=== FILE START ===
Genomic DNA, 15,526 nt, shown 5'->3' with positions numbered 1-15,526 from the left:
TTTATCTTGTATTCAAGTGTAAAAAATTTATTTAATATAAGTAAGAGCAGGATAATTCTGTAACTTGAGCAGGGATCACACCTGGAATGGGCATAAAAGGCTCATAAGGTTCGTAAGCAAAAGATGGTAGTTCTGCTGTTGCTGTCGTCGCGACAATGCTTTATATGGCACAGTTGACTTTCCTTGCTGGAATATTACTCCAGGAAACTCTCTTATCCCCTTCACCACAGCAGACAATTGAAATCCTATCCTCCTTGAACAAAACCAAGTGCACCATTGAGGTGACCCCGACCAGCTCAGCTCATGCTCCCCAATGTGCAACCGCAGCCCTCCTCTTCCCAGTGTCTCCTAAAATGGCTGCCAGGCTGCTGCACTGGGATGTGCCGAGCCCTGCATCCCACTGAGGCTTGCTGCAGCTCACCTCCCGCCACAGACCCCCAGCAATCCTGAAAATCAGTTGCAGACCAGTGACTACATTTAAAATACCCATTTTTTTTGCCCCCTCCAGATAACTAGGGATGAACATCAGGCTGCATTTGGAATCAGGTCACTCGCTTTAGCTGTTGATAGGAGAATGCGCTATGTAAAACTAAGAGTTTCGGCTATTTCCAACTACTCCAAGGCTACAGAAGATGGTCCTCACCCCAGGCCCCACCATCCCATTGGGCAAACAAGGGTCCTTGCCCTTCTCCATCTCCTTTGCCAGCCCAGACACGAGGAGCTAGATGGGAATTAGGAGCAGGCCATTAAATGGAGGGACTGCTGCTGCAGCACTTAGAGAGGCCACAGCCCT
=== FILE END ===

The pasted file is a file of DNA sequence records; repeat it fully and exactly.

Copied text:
Genomic DNA, 15,526 nt, shown 5'->3' with positions numbered 1-15,526 from the left:
TTTATCTTGTATTCAAGTGTAAAAAATTTATTTAATATAAGTAAGAGCAGGATAATTCTGTAACTTGAGCAGGGATCACACCTGGAATGGGCATAAAAGGCTCATAAGGTTCGTAAGCAAAAGATGGTAGTTCTGCTGTTGCTGTCGTCGCGACAATGCTTTATATGGCACAGTTGACTTTCCTTGCTGGAATATTACTCCAGGAAACTCTCTTATCCCCTTCACCACAGCAGACAATTGAAATCCTATCCTCCTTGAACAAAACCAAGTGCACCATTGAGGTGACCCCGACCAGCTCAGCTCATGCTCCCCAATGTGCAACCGCAGCCCTCCTCTTCCCAGTGTCTCCTAAAATGGCTGCCAGGCTGCTGCACTGGGATGTGCCGAGCCCTGCATCCCACTGAGGCTTGCTGCAGCTCACCTCCCGCCACAGACCCCCAGCAATCCTGAAAATCAGTTGCAGACCAGTGACTACATTTAAAATACCCATTTTTTTTGCCCCCTCCAGATAACTAGGGATGAACATCAGGCTGCATTTGGAATCAGGTCACTCGCTTTAGCTGTTGATAGGAGAATGCGCTATGTAAAACTAAGAGTTTCGGCTATTTCCAACTACTCCAAGGCTACAGAAGATGGTCCTCACCCCAGGCCCCACCATCCCATTGGGCAAACAAGGGTCCTTGCCCTTCTCCATCTCCTTTGCCAGCCCAGACACGAGGAGCTAGATGGGAATTAGGAGCAGGCCATTAAATGGAGGGACTGCTGCTGCAGCACTTAGAGAGGCCACAGCCCT